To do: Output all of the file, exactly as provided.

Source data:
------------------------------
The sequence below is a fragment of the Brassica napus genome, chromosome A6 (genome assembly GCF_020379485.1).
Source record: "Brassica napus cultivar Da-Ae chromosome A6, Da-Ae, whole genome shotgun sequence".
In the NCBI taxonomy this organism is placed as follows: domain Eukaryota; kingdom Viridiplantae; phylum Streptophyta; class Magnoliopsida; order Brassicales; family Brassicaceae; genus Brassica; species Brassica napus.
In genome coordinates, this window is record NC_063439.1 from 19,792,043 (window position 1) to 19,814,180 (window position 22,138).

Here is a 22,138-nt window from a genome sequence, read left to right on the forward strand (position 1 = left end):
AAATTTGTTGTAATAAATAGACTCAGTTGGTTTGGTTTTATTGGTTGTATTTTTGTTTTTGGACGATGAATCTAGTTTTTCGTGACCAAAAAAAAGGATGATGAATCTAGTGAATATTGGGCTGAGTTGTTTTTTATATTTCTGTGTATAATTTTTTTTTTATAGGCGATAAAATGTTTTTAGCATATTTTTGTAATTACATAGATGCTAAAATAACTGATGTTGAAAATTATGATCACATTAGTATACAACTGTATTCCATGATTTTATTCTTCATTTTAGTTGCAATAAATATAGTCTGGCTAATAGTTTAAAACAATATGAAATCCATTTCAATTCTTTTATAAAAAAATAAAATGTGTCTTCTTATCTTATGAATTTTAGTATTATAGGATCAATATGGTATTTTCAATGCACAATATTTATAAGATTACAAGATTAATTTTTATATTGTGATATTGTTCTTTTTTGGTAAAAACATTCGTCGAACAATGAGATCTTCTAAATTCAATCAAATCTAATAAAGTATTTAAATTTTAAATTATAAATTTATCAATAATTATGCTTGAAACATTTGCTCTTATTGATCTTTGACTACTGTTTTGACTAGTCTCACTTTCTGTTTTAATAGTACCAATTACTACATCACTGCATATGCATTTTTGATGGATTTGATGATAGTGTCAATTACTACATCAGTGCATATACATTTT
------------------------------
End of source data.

The sequence below is a fragment of the Brassica napus genome, chromosome A6 (genome assembly GCF_020379485.1).
Source record: "Brassica napus cultivar Da-Ae chromosome A6, Da-Ae, whole genome shotgun sequence".
In the NCBI taxonomy this organism is placed as follows: domain Eukaryota; kingdom Viridiplantae; phylum Streptophyta; class Magnoliopsida; order Brassicales; family Brassicaceae; genus Brassica; species Brassica napus.
In genome coordinates, this window is record NC_063439.1 from 19,792,043 (window position 1) to 19,814,180 (window position 22,138).

Here is a 22,138-nt window from a genome sequence, read left to right on the forward strand (position 1 = left end):
AAATTTGTTGTAATAAATAGACTCAGTTGGTTTGGTTTTATTGGTTGTATTTTTGTTTTTGGACGATGAATCTAGTTTTTCGTGACCAAAAAAAAGGATGATGAATCTAGTGAATATTGGGCTGAGTTGTTTTTTATATTTCTGTGTATAATTTTTTTTTTATAGGCGATAAAATGTTTTTAGCATATTTTTGTAATTACATAGATGCTAAAATAACTGATGTTGAAAATTATGATCACATTAGTATACAACTGTATTCCATGATTTTATTCTTCATTTTAGTTGCAATAAATATAGTCTGGCTAATAGTTTAAAACAATATGAAATCCATTTCAATTCTTTTATAAAAAAATAAAATGTGTCTTCTTATCTTATGAATTTTAGTATTATAGGATCAATATGGTATTTTCAATGCACAATATTTATAAGATTACAAGATTAATTTTTATATTGTGATATTGTTCTTTTTTGGTAAAAACATTCGTCGAACAATGAGATCTTCTAAATTCAATCAAATCTAATAAAGTATTTAAATTTTAAATTATAAATTTATCAATAATTATGCTTGAAACATTTGCTCTTATTGATCTTTGACTACTGTTTTGACTAGTCTCACTTTCTGTTTTAATAGTACCAATTACTACATCACTGCATATGCATTTTTGATGGATTTGATGATAGTGTCAATTACTACATCAGTGCATATACATTTT